Statistics - only part of the story
Amidst the flurry of public interest in our sporting grand finals this weekend, it would be easy to simply overlook some far more important numbers that speak louder into the heart and soul of our nation than team stats and profiles.
The Australian Bureau of Statistics released its annual report on causes of death this week showing that death by suicide has significantly increased. It’s risen from 2861 in 2014 to 3027 in 2015. These figures concern me and my team at Wesley Mission.
The standardised death rate in 2015 was 12.6 deaths per 100,000 people; up from 12.0 in 2014. Deaths from intentional self-harm occurred among males at a rate three times greater than that for females.
In 2015, suicide was the leading cause of death among all people 15-44 years of age, and the second leading cause of death among those 45-54 years of age. The highest proportion of suicide deaths of men happens among those aged 40-44 years.
On the face of it the statistics paint a disturbing picture. From past experience there will be multiple calls from all quarters to set targets to reduce suicide.
Setting targets is one thing but the impact of just one death is enormous. I suggest that the loss of a loved one is a form of grief which has no peer with up to 17 people directly impacted by one death. We must never lose sight of the fact that every life matters.
Grief associated with suicide is complex and very difficult. It is a particularly punishing type of grief. Family members and friends can feel abandoned or rejected. A myriad of questions often remain unanswered following a suicide and unfortunately stigma remains.
In the frantic rush to find causes for the latest increase in suicide rates we may also lose sight of two things: firstly we now have better measures around the reporting of suicide: what may not have been determined as suicide in the past is now measured. Secondly, it’s important to remember that without the matrix of existing community and health services the numbers would be even higher.
Prior to the last Federal election calls we and many others made for both major parties to give clear commitments to fund suicide prevention and mental health services. The nation demands a better long-term plan for both. So much of the discussion and planning has been ad-hoc and piecemeal.
Government funding lurches from one year to another with no security of tenure for providers, their clients or staff. The road safety lobby wouldn’t stand for such uncertainty if the funding for their campaigns were dealt a similar hand. Yet it’s now blatantly obvious that almost twice as many people die from suicide each year than die on our roads.
Just two weeks ago at our Memorial Service at the Opera House I listened to stories of grief from families who have lost loved ones and are left with the recurring question of ‘why?’ Communities are crying out for support but simply don’t know where to get help.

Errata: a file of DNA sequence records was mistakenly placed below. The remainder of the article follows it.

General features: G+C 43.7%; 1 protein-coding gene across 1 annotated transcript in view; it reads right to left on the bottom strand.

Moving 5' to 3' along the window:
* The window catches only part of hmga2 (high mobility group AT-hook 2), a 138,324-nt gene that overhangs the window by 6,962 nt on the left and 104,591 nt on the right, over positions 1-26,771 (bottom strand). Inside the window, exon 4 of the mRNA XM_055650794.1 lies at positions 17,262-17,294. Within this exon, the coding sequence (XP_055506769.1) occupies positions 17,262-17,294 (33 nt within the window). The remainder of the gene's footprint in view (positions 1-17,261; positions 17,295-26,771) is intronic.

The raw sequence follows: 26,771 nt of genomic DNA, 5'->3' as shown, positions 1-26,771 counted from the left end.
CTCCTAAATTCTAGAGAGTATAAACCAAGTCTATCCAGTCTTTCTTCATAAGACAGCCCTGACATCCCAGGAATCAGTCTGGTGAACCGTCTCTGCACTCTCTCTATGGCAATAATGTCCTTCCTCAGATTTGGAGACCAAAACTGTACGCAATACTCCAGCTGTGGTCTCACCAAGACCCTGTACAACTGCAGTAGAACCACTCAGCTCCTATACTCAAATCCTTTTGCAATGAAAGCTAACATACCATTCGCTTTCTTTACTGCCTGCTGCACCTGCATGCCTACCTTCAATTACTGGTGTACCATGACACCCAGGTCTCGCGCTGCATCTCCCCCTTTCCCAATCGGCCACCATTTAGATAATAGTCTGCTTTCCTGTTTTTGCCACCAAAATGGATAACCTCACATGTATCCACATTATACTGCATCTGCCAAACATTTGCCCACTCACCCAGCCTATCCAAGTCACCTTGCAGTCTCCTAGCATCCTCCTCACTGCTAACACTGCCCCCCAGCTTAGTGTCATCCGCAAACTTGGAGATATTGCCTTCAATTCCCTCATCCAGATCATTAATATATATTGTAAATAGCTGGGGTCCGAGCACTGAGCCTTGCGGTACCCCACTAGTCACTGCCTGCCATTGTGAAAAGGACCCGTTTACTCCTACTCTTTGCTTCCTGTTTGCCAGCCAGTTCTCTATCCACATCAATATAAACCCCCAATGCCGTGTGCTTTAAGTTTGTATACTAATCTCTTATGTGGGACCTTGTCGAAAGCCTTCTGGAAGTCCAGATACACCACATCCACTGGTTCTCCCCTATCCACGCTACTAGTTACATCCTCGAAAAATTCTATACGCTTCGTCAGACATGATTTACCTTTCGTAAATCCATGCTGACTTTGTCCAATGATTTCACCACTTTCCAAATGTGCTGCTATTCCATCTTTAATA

Part of the solution has been the creation of community based suicide prevention networks. Wesley Mission supports 66 networks across the nation and has provided suicide prevention training to over 30,000 Australians. As you are twice as likely if you are an Aboriginal or Torres Strait Islander to die by suicide than non-Indigenous people, our work in the Northern Territory has been especially important.
The community networks adopt a whole of community approach engaging people from areas such as community services, health and allied health services, mental health, education and emergency services and policing. They are cost effective and work at local solutions with local people.
Network members get training on recognising the signs of a person considering suicide or self–harm. The training moves people from a conversation to action – where to seek appropriate professional help, support and counsel for those struggling with suicide ideation or mental health issues.
The networks also identify issues in the community that can contribute to suicide ideation or self-harm. They can also advocate for resources or for the creation of specialist services for different groups.
Too much past debate about the delivery of suicide prevention services has been focussed upon the funding priority of mental health and psychiatric over community based strategies. Clinical solutions don’t work on their own. Community prevention and early intervention is vital.
Suicide prevention can never be seen through the vista of one passionate voice or one objective solution. The reality for people on the ground is that it is not a matter of one or the other. Community based suicide prevention services and mental health services must work hand in hand. It’s my belief that we must operate together in a whole of community, mutual and integrated way.